• The principles behind the CE-5 protocols tapping into human consciousness has its roots in research conducted by the Stanford Research Institute and the US Army. Remote viewing is the practice of sensing unknown or distant targets with the mind, and recording those impressions for a variety of applications. During the Cold War, the DIA and the Army recognized the potential intelligence value of “psychic spies,” and conducted research into the phenomenon, building on the work started at the Stanford Research Institute in 1972 by Russell Targ and Hal Puthoff. The DIA/CIA closed the ‘Project Stargate’ program in 1995, claiming the work of remote viewers was “vague” and “general,” despite some prominent operational successes such as the 1976 locating of a downed Soviet spy plane.

• Debra Katz is a Ph.D. candidate at the University of West Georgia, and a remote viewer herself. Katz studied with remote viewer Michael Van Atta and has done research with the International Remote Viewing Association, a group founded by Targ, Puthoff and other veterans of Project Stargate. Katz says remote viewing is a skill that can be honed with time, patience and practice, and she teaches a 12-week, $1,200 course on remote viewing.

• “It’s a lot of work to do remote viewing,” says Katz. “Even with the people who aren’t showing great results, if they hang in there and really practice a lot and push themselves, I’ve had students that have blown me away.” But remote viewing isn’t an exact science, and a lot of the information she gets is vague and general. “Let’s say a target was a pyramid. You might just see one corner of the pyramid, or you might just see a triangle, but you’re not even sure. It could be a whole complete image, or a part of an image.” “[I]t doesn’t always seem to be consistent.”

• For devoted UFOlogists, such vague conclusions are the norm. It’s a “science” with enough credible evidence to spark intense curiosity, but often with frustratingly bizarre “answers” that are easily dismissed by skeptics. Still, says Waskosky, “It’s a life-changing thing to have an experience you know absolutely, one hundred percent, this is something paranormal.”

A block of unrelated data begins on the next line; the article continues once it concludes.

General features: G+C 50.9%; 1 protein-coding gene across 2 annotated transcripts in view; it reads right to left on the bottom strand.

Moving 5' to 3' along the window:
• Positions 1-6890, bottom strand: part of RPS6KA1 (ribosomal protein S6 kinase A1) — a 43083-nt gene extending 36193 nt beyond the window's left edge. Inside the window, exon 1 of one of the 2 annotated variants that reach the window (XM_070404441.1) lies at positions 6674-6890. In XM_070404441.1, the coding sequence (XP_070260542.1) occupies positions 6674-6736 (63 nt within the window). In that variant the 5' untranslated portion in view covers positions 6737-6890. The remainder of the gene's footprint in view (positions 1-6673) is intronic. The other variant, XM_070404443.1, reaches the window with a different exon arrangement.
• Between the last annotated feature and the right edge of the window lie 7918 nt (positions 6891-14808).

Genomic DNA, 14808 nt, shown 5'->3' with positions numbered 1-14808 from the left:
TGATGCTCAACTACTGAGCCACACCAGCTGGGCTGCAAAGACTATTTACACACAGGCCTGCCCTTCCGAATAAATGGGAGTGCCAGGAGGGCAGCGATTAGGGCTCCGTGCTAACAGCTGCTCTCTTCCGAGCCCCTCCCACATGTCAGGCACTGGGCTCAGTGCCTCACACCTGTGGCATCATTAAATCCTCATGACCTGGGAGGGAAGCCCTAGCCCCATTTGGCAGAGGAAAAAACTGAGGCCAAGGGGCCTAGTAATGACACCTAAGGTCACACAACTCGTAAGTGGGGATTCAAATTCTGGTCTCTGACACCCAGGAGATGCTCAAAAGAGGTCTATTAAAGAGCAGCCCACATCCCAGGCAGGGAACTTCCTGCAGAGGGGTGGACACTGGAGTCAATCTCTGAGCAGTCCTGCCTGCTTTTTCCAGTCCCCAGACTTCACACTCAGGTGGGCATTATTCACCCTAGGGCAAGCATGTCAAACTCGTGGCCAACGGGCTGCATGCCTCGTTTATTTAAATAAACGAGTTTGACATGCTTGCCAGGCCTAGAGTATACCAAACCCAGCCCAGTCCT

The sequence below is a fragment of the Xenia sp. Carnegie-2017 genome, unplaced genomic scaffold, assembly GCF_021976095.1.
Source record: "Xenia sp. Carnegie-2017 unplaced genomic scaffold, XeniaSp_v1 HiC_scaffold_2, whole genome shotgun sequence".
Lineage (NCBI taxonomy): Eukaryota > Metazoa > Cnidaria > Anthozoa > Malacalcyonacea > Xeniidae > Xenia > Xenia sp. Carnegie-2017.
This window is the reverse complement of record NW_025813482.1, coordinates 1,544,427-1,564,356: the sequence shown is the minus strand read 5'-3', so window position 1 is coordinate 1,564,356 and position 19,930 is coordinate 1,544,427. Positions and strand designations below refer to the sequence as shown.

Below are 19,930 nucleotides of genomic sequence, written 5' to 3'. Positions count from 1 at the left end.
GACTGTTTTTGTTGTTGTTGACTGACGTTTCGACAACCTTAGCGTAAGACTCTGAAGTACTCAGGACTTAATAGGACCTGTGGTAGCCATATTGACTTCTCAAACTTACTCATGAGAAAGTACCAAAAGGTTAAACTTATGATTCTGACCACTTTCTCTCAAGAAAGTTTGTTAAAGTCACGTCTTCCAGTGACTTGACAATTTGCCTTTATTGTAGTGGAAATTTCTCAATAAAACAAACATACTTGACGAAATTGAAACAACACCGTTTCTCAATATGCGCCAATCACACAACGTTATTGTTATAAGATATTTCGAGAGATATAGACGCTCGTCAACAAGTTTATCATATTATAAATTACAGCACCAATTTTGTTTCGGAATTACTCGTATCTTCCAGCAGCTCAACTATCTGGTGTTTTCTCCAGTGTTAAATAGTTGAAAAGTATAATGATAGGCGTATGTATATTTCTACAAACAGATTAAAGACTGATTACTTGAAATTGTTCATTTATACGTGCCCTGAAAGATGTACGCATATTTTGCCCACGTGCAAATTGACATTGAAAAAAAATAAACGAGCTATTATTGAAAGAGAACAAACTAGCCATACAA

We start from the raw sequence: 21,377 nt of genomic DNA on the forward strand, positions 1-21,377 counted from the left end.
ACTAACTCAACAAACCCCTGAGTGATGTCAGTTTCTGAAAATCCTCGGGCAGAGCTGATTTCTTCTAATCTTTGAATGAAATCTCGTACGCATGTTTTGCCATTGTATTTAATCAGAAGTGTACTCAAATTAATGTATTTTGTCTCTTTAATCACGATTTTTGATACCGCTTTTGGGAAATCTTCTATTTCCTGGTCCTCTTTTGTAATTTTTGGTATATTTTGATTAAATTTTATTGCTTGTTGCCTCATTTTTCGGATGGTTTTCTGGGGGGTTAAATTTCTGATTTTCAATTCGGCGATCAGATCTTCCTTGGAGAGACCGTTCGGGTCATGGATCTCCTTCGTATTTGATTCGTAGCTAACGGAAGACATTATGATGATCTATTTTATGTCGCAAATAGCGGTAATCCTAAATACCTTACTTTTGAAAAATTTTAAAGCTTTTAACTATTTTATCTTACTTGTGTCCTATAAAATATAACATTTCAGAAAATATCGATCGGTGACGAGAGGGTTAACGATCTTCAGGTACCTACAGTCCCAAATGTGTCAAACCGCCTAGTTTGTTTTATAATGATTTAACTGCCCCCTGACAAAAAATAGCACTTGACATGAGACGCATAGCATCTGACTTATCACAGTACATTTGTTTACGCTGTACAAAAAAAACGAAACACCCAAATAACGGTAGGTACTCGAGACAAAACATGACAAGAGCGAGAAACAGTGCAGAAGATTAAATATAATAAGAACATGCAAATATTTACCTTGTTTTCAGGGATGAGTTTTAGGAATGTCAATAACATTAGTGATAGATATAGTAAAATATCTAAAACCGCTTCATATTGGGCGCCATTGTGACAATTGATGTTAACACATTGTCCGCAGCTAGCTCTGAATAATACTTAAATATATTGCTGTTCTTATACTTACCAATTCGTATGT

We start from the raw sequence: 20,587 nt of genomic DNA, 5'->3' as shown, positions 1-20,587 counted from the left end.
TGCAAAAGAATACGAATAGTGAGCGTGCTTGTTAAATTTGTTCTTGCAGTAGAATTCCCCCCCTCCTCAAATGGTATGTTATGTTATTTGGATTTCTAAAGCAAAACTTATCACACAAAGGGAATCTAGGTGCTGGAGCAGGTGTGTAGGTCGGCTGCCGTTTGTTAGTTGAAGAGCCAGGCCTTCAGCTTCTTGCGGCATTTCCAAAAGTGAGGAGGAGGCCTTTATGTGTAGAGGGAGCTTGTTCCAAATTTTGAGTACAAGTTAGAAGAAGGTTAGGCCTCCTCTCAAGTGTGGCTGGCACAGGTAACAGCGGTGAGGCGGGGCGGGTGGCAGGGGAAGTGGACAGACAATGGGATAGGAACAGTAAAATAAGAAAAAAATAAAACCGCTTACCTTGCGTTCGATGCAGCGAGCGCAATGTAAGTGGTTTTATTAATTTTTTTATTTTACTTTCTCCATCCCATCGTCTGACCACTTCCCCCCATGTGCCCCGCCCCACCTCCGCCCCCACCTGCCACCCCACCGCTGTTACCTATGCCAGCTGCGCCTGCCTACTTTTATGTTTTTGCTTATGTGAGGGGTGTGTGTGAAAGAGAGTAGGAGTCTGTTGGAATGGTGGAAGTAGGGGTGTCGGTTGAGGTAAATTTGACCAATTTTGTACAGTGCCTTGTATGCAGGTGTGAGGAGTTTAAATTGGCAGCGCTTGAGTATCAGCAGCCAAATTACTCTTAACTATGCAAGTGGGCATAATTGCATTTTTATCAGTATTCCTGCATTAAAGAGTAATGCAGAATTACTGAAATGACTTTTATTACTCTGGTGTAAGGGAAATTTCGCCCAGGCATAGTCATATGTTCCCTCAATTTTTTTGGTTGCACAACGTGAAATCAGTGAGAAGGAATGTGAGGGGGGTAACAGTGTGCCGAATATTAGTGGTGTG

Mike Waskosky

UFOs are back in the news after Haim Eshed, the former head of Israel’s Defense Ministry’s space directorate, told

  2001 Disclosure Project press conference

Israel’s Yediot Aharonot newspaper that UFOs belong to a “galactic federation” and that President Donald Trump was on the verge of revealing their existence to the public.

Here in Colorado Springs a group claims to be able to make contact with extraterrestrial intelligences using meditation and thought projection. While such claims might seem far-fetched to lay people, the principles behind the practice — the untapped potential of human consciousness — has its roots in research conducted by the Stanford Research Institute and the U.S. Army.

CE-5, or close encounters of the fifth kind, named after famed UFO researcher J. Allen Hynek’s classification scale, is a set of meditation protocols developed by Dr. Steven Greer, a medical doctor turned UFO researcher, that he claims allows humans to initiate contact with aliens — to essentially summon a UFO. Every month a group of Colorado Springs residents, led by Mike Waskosky, meets to discuss all things UFO, meditate, and potentially bear witness to strange lights in the sky.